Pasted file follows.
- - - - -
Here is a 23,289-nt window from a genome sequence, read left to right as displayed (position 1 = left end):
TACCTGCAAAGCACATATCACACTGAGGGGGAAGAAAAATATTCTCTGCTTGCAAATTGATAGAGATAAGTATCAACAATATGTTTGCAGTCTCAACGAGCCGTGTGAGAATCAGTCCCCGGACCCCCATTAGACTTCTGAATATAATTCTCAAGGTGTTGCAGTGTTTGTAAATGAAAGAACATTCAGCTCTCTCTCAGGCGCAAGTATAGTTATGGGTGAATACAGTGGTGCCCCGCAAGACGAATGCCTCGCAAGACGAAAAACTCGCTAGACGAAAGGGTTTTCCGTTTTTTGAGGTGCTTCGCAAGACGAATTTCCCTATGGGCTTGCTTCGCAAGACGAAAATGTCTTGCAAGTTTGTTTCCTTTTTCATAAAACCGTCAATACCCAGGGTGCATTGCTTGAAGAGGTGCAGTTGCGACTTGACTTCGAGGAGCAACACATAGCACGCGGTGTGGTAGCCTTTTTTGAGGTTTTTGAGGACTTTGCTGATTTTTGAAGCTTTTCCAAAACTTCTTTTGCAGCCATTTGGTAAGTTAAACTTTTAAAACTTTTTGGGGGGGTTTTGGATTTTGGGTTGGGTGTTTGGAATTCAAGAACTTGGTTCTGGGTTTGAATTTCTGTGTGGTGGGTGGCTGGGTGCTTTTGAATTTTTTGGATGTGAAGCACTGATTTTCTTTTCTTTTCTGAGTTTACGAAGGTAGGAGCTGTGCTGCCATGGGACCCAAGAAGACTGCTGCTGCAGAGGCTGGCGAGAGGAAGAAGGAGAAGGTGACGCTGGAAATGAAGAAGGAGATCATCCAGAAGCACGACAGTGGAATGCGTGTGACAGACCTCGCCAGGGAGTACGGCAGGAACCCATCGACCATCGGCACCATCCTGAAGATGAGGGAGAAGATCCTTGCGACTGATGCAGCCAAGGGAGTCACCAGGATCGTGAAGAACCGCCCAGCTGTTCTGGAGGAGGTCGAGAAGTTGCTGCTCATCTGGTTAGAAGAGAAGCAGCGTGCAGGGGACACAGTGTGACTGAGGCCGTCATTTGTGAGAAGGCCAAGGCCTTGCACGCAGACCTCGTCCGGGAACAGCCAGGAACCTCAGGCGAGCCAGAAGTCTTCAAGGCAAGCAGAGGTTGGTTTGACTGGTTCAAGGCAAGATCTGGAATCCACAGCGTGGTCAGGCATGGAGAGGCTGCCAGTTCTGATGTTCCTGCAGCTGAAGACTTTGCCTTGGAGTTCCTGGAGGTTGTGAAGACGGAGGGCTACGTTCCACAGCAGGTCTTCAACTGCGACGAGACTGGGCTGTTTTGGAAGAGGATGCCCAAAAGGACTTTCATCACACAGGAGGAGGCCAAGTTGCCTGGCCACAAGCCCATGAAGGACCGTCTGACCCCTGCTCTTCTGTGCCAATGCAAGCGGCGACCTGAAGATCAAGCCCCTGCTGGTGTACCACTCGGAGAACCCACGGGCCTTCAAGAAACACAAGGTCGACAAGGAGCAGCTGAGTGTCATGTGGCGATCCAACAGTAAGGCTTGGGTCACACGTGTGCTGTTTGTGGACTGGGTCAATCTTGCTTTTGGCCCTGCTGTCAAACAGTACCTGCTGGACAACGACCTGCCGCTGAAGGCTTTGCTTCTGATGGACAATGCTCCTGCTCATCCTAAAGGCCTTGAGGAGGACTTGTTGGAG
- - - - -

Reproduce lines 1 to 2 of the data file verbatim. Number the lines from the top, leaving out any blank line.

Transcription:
Here is a 23,289-nt window from a genome sequence, read left to right as displayed (position 1 = left end):
TACCTGCAAAGCACATATCACACTGAGGGGGAAGAAAAATATTCTCTGCTTGCAAATTGATAGAGATAAGTATCAACAATATGTTTGCAGTCTCAACGAGCCGTGTGAGAATCAGTCCCCGGACCCCCATTAGACTTCTGAATATAATTCTCAAGGTGTTGCAGTGTTTGTAAATGAAAGAACATTCAGCTCTCTCTCAGGCGCAAGTATAGTTATGGGTGAATACAGTGGTGCCCCGCAAGACGAATGCCTCGCAAGACGAAAAACTCGCTAGACGAAAGGGTTTTCCGTTTTTTGAGGTGCTTCGCAAGACGAATTTCCCTATGGGCTTGCTTCGCAAGACGAAAATGTCTTGCAAGTTTGTTTCCTTTTTCATAAAACCGTCAATACCCAGGGTGCATTGCTTGAAGAGGTGCAGTTGCGACTTGACTTCGAGGAGCAACACATAGCACGCGGTGTGGTAGCCTTTTTTGAGGTTTTTGAGGACTTTGCTGATTTTTGAAGCTTTTCCAAAACTTCTTTTGCAGCCATTTGGTAAGTTAAACTTTTAAAACTTTTTGGGGGGGTTTTGGATTTTGGGTTGGGTGTTTGGAATTCAAGAACTTGGTTCTGGGTTTGAATTTCTGTGTGGTGGGTGGCTGGGTGCTTTTGAATTTTTTGGATGTGAAGCACTGATTTTCTTTTCTTTTCTGAGTTTACGAAGGTAGGAGCTGTGCTGCCATGGGACCCAAGAAGACTGCTGCTGCAGAGGCTGGCGAGAGGAAGAAGGAGAAGGTGACGCTGGAAATGAAGAAGGAGATCATCCAGAAGCACGACAGTGGAATGCGTGTGACAGACCTCGCCAGGGAGTACGGCAGGAACCCATCGACCATCGGCACCATCCTGAAGATGAGGGAGAAGATCCTTGCGACTGATGCAGCCAAGGGAGTCACCAGGATCGTGAAGAACCGCCCAGCTGTTCTGGAGGAGGTCGAGAAGTTGCTGCTCATCTGGTTAGAAGAGAAGCAGCGTGCAGGGGACACAGTGTGACTGAGGCCGTCATTTGTGAGAAGGCCAAGGCCTTGCACGCAGACCTCGTCCGGGAACAGCCAGGAACCTCAGGCGAGCCAGAAGTCTTCAAGGCAAGCAGAGGTTGGTTTGACTGGTTCAAGGCAAGATCTGGAATCCACAGCGTGGTCAGGCATGGAGAGGCTGCCAGTTCTGATGTTCCTGCAGCTGAAGACTTTGCCTTGGAGTTCCTGGAGGTTGTGAAGACGGAGGGCTACGTTCCACAGCAGGTCTTCAACTGCGACGAGACTGGGCTGTTTTGGAAGAGGATGCCCAAAAGGACTTTCATCACACAGGAGGAGGCCAAGTTGCCTGGCCACAAGCCCATGAAGGACCGTCTGACCCCTGCTCTTCTGTGCCAATGCAAGCGGCGACCTGAAGATCAAGCCCCTGCTGGTGTACCACTCGGAGAACCCACGGGCCTTCAAGAAACACAAGGTCGACAAGGAGCAGCTGAGTGTCATGTGGCGATCCAACAGTAAGGCTTGGGTCACACGTGTGCTGTTTGTGGACTGGGTCAATCTTGCTTTTGGCCCTGCTGTCAAACAGTACCTGCTGGACAACGACCTGCCGCTGAAGGCTTTGCTTCTGATGGACAATGCTCCTGCTCATCCTAAAGGCCTTGAGGAGGACTTGTTGGAG